Learn to accept unusual behavior
People suffering from post traumatic stress disorder not only suffer from psychological symptoms like nightmares, insomnia and emotional withdrawal but very often these also result in physical problems such as nervous tics, repetitive motions, headaches, muscle aches, even dry mouth and blurred vision in some instances. Thus you need to be understanding when you see your partner exhibiting nervousness, irritability, antsy movements or erratic behavior on a date. Don’t make too much of it but at the same time don’t criticize him/her for being unable to come to terms with the past event. Learn to empathize with your partner and gently try to divert his/her attention on to something else. One of the most common characteristics of a person with post traumatic stress disorder is a state of hyperarousal as a result of which he/she seems jumpy or easily startled, for apparently no reason. Thus while planning your dates it would be a good idea to choose places with soothing and pleasant environments instead of those which have an excess of stimuli or which may remind him/her of the unhappy incident.
Be open to discussion
If seriously dating a person with post traumatic stress disorder, it will certainly help you to know more about the painful incident from your partner’s past. Choose a stress-free moment and gently enquire how he/she came to be hurt so severely. Take care not to judge your partner or to offer prompt advice on what he/she can do to forget it. It is likely that your date will not want to talk about the incident for fear of re-experiencing the painful emotions associated with it. Don’t nag at him/her to share her past with you but when you feel that your partner wants to talk about their past, be sure to listen actively and later offer unconditional support.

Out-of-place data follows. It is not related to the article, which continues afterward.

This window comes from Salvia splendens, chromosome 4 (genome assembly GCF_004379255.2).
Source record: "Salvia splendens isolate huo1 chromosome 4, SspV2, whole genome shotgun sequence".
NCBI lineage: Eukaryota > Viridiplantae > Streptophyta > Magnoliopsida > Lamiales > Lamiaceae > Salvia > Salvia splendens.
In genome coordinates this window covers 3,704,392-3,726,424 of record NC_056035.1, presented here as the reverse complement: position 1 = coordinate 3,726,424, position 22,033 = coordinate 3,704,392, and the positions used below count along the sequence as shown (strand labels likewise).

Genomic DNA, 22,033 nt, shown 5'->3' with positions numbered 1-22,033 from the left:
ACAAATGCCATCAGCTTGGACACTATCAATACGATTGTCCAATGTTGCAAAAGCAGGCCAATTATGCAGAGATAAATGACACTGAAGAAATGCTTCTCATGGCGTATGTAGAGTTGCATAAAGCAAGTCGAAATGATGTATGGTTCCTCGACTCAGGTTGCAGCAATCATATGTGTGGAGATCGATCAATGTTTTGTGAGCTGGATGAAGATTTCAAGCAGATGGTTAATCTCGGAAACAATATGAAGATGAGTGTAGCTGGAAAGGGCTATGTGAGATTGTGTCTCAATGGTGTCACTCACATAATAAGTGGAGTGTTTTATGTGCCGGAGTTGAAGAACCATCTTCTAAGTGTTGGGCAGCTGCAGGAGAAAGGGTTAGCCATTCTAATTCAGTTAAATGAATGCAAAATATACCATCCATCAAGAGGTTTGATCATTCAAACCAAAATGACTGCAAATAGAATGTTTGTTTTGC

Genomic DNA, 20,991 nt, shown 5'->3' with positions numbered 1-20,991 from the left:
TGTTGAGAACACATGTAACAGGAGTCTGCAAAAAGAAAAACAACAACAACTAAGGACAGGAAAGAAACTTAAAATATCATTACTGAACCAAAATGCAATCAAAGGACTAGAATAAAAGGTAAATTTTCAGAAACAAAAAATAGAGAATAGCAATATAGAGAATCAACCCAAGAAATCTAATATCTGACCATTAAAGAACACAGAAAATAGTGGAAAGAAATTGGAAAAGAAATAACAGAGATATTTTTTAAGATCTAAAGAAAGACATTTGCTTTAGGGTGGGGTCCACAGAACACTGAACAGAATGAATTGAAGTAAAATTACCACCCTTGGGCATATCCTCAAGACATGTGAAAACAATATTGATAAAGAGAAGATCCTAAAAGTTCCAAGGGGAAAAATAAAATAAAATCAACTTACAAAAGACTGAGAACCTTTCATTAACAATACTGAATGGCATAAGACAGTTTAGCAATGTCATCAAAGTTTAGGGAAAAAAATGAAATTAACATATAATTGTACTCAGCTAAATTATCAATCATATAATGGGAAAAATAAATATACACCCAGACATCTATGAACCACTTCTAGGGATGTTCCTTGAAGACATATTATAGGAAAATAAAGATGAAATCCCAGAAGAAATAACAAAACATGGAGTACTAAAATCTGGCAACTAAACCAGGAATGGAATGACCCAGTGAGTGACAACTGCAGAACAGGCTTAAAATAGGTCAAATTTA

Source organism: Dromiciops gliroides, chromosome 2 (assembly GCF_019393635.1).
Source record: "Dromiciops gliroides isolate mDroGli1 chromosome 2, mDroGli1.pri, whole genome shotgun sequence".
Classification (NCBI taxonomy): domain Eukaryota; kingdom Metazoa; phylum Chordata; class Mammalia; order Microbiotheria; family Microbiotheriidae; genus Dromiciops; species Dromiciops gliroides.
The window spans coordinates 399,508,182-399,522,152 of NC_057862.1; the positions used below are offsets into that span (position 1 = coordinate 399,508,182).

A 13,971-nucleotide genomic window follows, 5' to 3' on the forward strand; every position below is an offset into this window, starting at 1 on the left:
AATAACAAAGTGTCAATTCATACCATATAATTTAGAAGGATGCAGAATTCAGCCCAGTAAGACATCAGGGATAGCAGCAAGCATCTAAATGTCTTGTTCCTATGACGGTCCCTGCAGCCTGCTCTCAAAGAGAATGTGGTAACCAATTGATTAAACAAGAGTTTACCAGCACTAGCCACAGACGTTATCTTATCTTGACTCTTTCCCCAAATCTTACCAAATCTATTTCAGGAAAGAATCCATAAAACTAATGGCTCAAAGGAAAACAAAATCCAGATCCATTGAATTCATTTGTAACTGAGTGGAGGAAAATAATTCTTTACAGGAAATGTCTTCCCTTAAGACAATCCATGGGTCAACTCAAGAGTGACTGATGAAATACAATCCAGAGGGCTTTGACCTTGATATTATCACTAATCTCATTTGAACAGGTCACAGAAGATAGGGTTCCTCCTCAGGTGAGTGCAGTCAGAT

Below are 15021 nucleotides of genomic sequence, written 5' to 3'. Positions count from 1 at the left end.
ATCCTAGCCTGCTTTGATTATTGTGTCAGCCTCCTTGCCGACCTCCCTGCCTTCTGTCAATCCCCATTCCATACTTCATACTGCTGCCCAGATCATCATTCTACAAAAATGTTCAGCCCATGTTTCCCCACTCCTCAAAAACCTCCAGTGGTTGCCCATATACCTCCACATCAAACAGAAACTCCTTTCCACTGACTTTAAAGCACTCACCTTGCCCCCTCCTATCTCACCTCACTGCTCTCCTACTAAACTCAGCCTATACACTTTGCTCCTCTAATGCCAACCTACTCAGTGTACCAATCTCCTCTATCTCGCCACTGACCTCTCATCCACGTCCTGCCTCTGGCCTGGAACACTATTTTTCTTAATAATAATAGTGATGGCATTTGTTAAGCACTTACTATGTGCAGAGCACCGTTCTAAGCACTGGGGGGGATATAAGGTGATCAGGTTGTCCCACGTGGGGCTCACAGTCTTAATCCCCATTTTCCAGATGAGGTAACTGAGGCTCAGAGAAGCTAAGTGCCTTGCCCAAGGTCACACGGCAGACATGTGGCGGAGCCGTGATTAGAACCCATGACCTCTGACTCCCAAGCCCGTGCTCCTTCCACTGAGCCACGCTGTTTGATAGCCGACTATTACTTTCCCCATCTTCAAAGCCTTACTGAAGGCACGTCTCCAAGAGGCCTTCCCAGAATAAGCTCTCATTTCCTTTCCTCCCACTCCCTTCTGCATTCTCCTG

Let him/her take responsibility for getting better
It is crucial that your partner seek treatment for PSTD, if he/she is not already doing so. Encourage him/her to seek professional help and support your partner in the course of treatment. At the same time you should beware of enabling self-destructive behavior in your partner. As a result of being traumatized in past, he/she may sometimes display behavior that is difficult to support, despite your sincere love and best intentions. It is common for victims of rape or survivors of horrific accidents to succumb to depression or get addicted drugs, alcohol and even sex. If such self-destructive behavior is still in the initial stage, you could communicate your concerns to your partner. Offer him/her support to end this kind of behavior but don’t make excuses on their behalf or indirectly support their pathological behavior. Let your partner know that sooner or later, he/she will have to take charge of their own life and relationships.